Whatever it is they are doing, they know exactly how to help. They also are sensitive enough to know if they should stay quiet. When in a show together, they will help each other run lines. Otherwise, they just leave each other alone when it comes to the task of memorization.

“Alan always records my cue lines with me onto a CD which I listen to in the car and that is a huge help to learn the lines,” she said.

When Alan is working on design, he has an artist by his side to help.

“We do bounce ideas off of each other, talking through different approaches, different looks,” he said. “Sometimes getting into the details of what materials or lines feel right. I start getting silly and giddy when things fall together.”

However, they rarely give suggestions about characterizations. Alan said doing something like that steps on the director’s toes. He has seen many occasions, he said, where an actor tries out someone’s suggestion and it becomes an issue.

But when it comes to not getting cast in a role for which they have auditioned, they are there for each each other.

If Nadine goes out for a role and does not get cast, she’ll sometimes bring that disappointment home and rants a bit. Alan knows the pain. He says all that one can do is commiserate.

“We’ve all been there,” he said. “Thankfully, it doesn’t last too long.”

Alan’s interest in theater began when he was a little boy and found himself in the crowd scene of a community theater production of “Mame.” Four months later he was Winthrop in “The Music Man.” Nadine had wanted to be a writer but seeing a production of “The Lion in Winter” lit the interest in acting.

Nadine was raised in Dearborn, MI and later Cullman, AL. Alan, was raised in Gadsden, AL. They both ended up in the theater department at the University of Montevallo in Alabama.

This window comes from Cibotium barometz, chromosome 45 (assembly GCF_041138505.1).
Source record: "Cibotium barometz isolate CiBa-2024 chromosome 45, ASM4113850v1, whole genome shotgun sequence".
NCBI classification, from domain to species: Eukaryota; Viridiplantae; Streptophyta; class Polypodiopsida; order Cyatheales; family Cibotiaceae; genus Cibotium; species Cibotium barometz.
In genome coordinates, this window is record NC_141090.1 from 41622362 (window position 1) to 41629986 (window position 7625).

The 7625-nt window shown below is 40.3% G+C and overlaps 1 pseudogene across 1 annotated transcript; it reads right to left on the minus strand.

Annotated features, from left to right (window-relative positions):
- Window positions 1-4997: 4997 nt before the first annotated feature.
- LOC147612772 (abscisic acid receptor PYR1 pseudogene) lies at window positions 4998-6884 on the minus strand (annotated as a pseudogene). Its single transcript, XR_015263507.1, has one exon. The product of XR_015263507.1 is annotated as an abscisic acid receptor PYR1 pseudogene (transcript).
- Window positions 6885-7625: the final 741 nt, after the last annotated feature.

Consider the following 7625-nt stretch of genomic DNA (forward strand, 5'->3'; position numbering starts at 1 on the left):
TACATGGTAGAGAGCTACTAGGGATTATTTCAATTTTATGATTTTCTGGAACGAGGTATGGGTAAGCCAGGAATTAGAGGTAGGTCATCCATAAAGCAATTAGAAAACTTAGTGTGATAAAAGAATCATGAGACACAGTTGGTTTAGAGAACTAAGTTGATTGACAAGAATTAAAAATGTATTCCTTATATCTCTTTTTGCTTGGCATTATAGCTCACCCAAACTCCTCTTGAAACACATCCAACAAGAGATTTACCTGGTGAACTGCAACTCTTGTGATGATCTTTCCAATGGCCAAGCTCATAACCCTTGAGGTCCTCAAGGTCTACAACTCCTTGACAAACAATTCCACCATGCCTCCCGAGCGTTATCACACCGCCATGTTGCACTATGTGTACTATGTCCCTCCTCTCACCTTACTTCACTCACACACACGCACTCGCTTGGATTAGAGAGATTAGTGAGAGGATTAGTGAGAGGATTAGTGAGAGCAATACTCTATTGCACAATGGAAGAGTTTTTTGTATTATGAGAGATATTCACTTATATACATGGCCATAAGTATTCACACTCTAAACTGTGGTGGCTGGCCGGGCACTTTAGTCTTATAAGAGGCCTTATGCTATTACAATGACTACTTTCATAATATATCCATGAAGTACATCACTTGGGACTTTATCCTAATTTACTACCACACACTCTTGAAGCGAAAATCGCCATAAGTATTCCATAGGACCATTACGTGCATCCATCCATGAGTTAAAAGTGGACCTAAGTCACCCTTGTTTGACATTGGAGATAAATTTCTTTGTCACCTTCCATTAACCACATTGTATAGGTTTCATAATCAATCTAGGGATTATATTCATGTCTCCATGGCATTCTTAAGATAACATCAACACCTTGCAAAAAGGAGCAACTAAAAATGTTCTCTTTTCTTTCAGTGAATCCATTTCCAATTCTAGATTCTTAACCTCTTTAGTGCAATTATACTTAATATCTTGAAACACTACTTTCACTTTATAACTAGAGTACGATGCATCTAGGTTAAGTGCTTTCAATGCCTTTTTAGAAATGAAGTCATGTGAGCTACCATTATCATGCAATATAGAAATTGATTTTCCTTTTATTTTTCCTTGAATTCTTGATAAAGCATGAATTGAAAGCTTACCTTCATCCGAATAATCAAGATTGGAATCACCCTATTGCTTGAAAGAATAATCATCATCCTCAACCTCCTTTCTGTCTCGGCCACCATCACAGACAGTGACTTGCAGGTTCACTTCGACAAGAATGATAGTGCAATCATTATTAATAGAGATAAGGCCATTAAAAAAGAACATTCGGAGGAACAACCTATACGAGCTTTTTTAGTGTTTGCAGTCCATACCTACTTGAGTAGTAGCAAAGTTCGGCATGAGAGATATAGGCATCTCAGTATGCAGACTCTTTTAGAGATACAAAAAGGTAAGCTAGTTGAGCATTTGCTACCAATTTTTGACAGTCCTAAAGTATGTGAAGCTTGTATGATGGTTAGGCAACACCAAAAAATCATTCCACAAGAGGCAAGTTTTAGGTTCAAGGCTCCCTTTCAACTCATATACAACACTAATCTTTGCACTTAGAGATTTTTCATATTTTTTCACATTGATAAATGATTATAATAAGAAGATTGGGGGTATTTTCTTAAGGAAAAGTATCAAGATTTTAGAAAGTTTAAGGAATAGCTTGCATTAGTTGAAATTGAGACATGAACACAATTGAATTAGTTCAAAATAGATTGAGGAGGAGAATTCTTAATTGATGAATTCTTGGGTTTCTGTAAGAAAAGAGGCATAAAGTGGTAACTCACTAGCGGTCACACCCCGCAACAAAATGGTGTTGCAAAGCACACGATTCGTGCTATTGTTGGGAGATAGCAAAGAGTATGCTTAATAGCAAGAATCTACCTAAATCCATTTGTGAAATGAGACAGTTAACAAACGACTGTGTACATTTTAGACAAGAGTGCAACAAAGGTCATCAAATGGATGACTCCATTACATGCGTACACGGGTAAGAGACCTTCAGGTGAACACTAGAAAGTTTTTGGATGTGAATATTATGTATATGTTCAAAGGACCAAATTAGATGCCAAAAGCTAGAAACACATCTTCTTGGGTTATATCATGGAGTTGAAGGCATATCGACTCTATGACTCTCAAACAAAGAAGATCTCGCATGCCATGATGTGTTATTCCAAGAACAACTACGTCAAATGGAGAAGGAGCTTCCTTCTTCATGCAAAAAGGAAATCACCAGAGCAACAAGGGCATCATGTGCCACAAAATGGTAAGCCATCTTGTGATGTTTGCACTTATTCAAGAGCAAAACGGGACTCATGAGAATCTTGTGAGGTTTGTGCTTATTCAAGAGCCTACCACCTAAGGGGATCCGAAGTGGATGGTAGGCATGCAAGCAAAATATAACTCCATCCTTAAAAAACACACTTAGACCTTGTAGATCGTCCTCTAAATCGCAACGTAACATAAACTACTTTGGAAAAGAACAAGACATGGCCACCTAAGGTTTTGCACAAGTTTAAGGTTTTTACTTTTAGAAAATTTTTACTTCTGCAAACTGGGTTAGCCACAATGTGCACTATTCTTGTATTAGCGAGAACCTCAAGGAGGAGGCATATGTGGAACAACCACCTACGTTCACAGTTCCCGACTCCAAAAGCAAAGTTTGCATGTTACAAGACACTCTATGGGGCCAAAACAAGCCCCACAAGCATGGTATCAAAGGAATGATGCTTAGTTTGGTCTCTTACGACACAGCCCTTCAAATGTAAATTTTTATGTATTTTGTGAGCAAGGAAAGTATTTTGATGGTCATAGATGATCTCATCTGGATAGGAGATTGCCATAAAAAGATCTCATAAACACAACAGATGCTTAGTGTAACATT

“Auditions and classes and time in the costume kept throwing us together,” Nadine said. “I remember noticing him for the first time during auditions for A Caucasian Chalk Circle. I was wondering who this new freshman was who never opened his mouth. I found out later he was recovering from dental surgery and actually had his jaws wired shut.”

That didn’t stop him from giving her their first kiss when she became upset at not getting a role.

A few years later, they were both working at James Madison University in Virginia when they decided to marry. Alan was in the working in the theater department’s scenic shop and Nadine was working in its costume shop, which had received a donation of inventory from a bridal store.

“The costume designer sent Nadine into storage to find a wedding dress,” Alan said. “Can’t beat that.”

Working together, throughout all these years has been “most of the time wonderful,” Nadine said. “Alan has a bucket list with several roles in it that he really wants to do so when he auditions for those shows, I know it means a lot to him. Unfortunately, I have aged out of several of the roles on my bucket list.”

Throughout, they remain always at each other’s side, ever encouraging each other to keep alive the theater artist within.

“I can always tell when she’s been away too long,” Alan said. “She gets twitchy.”

“A Funny Thing Happened on the Way to the Forum” opens Aug. 11 and runs through Sept. 17 at Melbourne Civic Theater, 817 Strawbridge Ave., Melbourne. Tickets are $31 general and $29 seniors, military and students. Call 321-723-6935 or visit

This is an edited version of a story running in the Melbourne Beachsider.